Both the Army and Navy awaited eagerly the completion of RADAR and, when it was perfected, began installing it, ashore and afloat. It was not, however, until the early months of 1943, that the RACON program reached the Northwest Coast. Early in that year, the Navy had determined to establish RACONS on Coast Guard Light Stations at Cape Arago, Charleston, Oregon, Cape Blanco, Port Orford, Oregon, heceta Head, Florence, Oregon, and Yaquina Head, Agate Beach, Oregon. As the aerial activity in the 13th Naval District had increased rapidly, the RACONS were located at highly important navigational points and were regarded as a responsibility comparable to that of a light or radiobeacon. No additional personnel were required for the RACONS as the equipment itself needed very little attention. Although a continuous watch was necessary, the radio-telephone watch was able to maintain and operated the RACONS without hindrance to their other assigned duties. Sixteen Coast Guardsmen from the above mentioned Light Stations were schooled in operation and maintenance of RACON equipment at the one week training course at the Naval Air Station, Seattle, a short time before the installations were completed.
The installation of these early RACONS was supervised by the Air Officer, Northwest Sea Frontier. All equipment, including the converted power supply and its installation, were supplied through the Radio Material Officer, 13th Naval District. The Coast Guard's responsibility was to assign
Hours of Use or No. of Interrogations of Existing CO RACON Stations (June - August, 1915)
June July August Arago 12 hrs. 7 hrs. 3 hrs. Astoria 30 inter. 76 inter. 112 inter. Blanco 50 inter. 20 inter. 16 inter. Heceta Head 12 hrs.22 min. 5 hrs. 43 min 5 hrs. 48 min. Port Angeles 91 hrs. 60 hrs. 65 hrs. Quillayute Not. estbd. 7 hrs. 15 hrs. 45 min. Shelton 4 hrs. 284 inter. 112 inter. Tillamook 26 hrs. 40 hrs. 25 hrs. Yaquina Head 12 hrs. 8 hrs. 6 hrs.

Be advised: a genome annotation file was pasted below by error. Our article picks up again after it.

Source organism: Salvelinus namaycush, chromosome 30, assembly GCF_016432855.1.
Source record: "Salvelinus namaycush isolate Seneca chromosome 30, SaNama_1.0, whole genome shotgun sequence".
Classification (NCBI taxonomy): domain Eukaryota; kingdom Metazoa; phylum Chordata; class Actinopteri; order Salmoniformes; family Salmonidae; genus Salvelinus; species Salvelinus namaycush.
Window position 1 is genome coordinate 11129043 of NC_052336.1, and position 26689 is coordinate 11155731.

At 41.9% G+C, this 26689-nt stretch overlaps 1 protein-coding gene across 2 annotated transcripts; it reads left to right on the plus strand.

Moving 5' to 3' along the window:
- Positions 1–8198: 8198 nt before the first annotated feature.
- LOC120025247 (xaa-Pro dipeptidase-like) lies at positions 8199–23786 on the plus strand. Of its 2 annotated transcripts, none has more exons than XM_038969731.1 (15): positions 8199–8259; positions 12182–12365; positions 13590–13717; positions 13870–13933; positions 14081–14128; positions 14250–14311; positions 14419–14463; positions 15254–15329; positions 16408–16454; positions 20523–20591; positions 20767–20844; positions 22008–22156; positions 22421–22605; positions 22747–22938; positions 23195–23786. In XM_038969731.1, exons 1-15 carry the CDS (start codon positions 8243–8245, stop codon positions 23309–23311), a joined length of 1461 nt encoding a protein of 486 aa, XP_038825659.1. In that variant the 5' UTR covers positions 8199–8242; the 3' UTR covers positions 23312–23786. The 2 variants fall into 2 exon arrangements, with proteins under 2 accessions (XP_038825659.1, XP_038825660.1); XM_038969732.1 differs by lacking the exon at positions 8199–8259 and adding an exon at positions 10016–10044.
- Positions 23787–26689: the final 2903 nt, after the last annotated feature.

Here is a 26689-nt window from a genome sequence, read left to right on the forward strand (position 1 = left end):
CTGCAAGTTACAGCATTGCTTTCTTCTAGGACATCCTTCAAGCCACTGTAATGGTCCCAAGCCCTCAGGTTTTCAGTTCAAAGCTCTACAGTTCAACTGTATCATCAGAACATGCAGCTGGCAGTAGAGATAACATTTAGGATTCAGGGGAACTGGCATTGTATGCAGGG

*Decrease in usage is probably due to gradual reduction in the training program following V-E Day. These figures were taken from monthly reports submitted to Headquarters.
Two Model PBY5A planes were specially equipped by Headquarters with appropriate RADAR equipment required for the purpose of flight calibration for the RACONS, and with LORAN receivers for use in LORAN system checking. These planes were assigned from Headquarters to check RACONS on the West Coast and Alaska; the first of these, RADAR RACHEL, arrived in the District in May, 1945. Flight test procedure required that approimately 8 bearings be selected and runs, at various altitudes, be made on these bearings so that the area entirely surrounding the RACON was covered. Data of the test, together with a graphic plot were prepared for each calibration and forwarded via the Aids to Navigation Officer to Headquarters. Results of tests made in the 13th Naval District were as shown below. Three District LORAN Units were checked but data regarding these tests did not pass through the District Office as those units operated directly under Headquarters. (See LORAN).
RACON "A" Band "B" Band Antenna Maximum Station Model Coverage Coverage Elevation Range Astoria, YJ 49 North 89 North 750 65 "A" Ore. 65 East 92 East 50 South 71 South 60 West 127 West
It was the intention of the Coast Guard to make the most possible use of RADAR and other electronic devices in order to increase the efficiency of its public services, One shore base installation was established and two installations were tentatively scheduled to be used as an experimental setup to determine whether necessary coverage could be provided for air sea rescue operation. No program other than experimental had been devised for furnishing coverage for the protection of small craft along the coast and in the harbors.
The District Coast Guard Officer of each District was directed to investigate the possible applications of shore based RADAR to the particular problems of his District. Consideration was given to the need of air sea rescue to provide warning of potential or real distress, to determine the assistance to possible control of shipping in and around harbors and the use of RADAR as a supplementary aid for coastal lookout as well as in checking the positions of navigational or any other applications which would increase the efficiency of Coast Guard functions. Results of these investigations by the District Coast Guard Officers were submitted to Headquarters in order that no phase of RADAR application was overlooked in overall study.